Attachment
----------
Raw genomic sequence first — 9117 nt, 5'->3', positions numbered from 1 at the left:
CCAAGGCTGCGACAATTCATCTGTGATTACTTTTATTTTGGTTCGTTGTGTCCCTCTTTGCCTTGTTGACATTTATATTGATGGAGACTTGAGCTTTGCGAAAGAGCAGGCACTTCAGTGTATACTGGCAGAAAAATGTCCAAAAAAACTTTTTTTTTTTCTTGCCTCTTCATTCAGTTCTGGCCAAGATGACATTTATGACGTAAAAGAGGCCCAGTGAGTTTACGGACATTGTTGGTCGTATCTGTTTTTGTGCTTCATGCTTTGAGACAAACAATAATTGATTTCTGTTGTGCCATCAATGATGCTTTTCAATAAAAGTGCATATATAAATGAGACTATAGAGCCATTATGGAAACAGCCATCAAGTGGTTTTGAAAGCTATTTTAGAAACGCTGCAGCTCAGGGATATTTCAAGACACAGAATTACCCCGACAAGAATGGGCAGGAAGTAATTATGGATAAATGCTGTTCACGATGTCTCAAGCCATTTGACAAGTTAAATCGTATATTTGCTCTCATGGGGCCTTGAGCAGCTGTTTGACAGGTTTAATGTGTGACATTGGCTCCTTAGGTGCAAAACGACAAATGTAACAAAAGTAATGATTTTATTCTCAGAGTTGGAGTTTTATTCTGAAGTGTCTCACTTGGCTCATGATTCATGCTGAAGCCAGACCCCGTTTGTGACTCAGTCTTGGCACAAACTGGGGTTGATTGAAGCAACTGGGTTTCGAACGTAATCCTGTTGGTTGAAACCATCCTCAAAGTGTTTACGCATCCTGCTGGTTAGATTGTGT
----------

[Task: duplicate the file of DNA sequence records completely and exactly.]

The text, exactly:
Raw genomic sequence first — 9117 nt, 5'->3', positions numbered from 1 at the left:
CCAAGGCTGCGACAATTCATCTGTGATTACTTTTATTTTGGTTCGTTGTGTCCCTCTTTGCCTTGTTGACATTTATATTGATGGAGACTTGAGCTTTGCGAAAGAGCAGGCACTTCAGTGTATACTGGCAGAAAAATGTCCAAAAAAACTTTTTTTTTTTCTTGCCTCTTCATTCAGTTCTGGCCAAGATGACATTTATGACGTAAAAGAGGCCCAGTGAGTTTACGGACATTGTTGGTCGTATCTGTTTTTGTGCTTCATGCTTTGAGACAAACAATAATTGATTTCTGTTGTGCCATCAATGATGCTTTTCAATAAAAGTGCATATATAAATGAGACTATAGAGCCATTATGGAAACAGCCATCAAGTGGTTTTGAAAGCTATTTTAGAAACGCTGCAGCTCAGGGATATTTCAAGACACAGAATTACCCCGACAAGAATGGGCAGGAAGTAATTATGGATAAATGCTGTTCACGATGTCTCAAGCCATTTGACAAGTTAAATCGTATATTTGCTCTCATGGGGCCTTGAGCAGCTGTTTGACAGGTTTAATGTGTGACATTGGCTCCTTAGGTGCAAAACGACAAATGTAACAAAAGTAATGATTTTATTCTCAGAGTTGGAGTTTTATTCTGAAGTGTCTCACTTGGCTCATGATTCATGCTGAAGCCAGACCCCGTTTGTGACTCAGTCTTGGCACAAACTGGGGTTGATTGAAGCAACTGGGTTTCGAACGTAATCCTGTTGGTTGAAACCATCCTCAAAGTGTTTACGCATCCTGCTGGTTAGATTGTGT